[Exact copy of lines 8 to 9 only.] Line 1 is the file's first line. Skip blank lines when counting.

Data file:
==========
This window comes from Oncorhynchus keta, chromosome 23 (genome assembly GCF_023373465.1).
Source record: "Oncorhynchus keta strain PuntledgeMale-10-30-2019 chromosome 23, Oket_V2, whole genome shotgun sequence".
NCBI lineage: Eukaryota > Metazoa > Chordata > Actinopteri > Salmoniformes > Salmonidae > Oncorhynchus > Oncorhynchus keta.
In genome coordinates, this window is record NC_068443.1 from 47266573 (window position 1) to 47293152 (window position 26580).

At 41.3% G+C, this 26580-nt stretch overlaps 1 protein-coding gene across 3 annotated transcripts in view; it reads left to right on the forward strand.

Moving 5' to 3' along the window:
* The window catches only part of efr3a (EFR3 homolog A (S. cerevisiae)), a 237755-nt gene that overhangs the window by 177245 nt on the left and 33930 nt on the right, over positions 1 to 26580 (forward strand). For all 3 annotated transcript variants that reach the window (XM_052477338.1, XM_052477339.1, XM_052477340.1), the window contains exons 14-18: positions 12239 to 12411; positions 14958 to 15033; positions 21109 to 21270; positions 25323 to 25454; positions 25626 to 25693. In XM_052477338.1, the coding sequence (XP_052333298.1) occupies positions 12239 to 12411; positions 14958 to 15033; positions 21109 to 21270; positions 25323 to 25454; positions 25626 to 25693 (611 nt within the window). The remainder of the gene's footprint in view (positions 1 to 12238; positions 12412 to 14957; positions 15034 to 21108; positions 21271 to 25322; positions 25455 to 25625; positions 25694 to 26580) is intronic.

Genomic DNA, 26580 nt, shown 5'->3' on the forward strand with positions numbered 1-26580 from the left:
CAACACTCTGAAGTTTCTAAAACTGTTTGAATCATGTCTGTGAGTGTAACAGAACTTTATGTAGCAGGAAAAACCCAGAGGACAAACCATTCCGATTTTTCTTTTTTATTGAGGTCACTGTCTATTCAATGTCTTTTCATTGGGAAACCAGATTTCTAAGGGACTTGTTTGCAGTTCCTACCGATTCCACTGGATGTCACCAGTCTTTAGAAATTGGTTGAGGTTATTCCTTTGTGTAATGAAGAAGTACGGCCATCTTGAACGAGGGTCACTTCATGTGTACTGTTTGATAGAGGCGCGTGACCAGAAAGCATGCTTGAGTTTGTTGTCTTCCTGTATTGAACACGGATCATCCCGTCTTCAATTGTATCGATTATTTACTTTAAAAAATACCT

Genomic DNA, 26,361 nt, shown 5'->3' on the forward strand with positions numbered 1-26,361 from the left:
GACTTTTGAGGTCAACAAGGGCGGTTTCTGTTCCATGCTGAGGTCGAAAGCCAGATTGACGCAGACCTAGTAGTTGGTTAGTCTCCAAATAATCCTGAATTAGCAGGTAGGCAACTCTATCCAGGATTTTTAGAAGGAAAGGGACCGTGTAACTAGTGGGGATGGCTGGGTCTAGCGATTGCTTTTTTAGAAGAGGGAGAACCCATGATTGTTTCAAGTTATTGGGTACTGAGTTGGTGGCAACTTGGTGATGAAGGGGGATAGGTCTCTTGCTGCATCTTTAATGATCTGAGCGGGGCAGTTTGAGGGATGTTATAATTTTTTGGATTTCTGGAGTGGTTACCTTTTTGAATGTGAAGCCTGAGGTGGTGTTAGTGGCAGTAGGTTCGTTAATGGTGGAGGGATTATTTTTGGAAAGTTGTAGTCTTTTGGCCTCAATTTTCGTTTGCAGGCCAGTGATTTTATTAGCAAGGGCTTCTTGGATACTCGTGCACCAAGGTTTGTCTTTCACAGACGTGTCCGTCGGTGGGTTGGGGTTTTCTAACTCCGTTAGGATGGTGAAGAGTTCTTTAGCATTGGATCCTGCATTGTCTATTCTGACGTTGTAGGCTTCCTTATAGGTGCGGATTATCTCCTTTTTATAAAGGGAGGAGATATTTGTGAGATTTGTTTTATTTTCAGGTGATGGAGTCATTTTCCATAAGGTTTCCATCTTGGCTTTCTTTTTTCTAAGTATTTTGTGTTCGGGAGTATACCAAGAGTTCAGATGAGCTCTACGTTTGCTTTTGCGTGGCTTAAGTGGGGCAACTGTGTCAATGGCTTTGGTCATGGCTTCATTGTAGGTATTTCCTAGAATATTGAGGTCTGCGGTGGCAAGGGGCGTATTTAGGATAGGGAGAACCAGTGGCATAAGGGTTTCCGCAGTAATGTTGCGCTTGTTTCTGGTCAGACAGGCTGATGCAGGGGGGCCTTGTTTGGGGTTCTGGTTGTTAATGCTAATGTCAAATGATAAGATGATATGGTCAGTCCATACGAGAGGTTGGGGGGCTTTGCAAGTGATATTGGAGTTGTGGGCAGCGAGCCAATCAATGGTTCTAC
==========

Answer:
Genomic DNA, 26580 nt, shown 5'->3' on the forward strand with positions numbered 1-26580 from the left:
CAACACTCTGAAGTTTCTAAAACTGTTTGAATCATGTCTGTGAGTGTAACAGAACTTTATGTAGCAGGAAAAACCCAGAGGACAAACCATTCCGATTTTTCTTTTTTATTGAGGTCACTGTCTATTCAATGTCTTTTCATTGGGAAACCAGATTTCTAAGGGACTTGTTTGCAGTTCCTACCGATTCCACTGGATGTCACCAGTCTTTAGAAATTGGTTGAGGTTATTCCTTTGTGTAATGAAGAAGTACGGCCATCTTGAACGAGGGTCACTTCATGTGTACTGTTTGATAGAGGCGCGTGACCAGAAAGCATGCTTGAGTTTGTTGTCTTCCTGTATTGAACACGGATCATCCCGTCTTCAATTGTATCGATTATTTACTTTAAAAAATACCT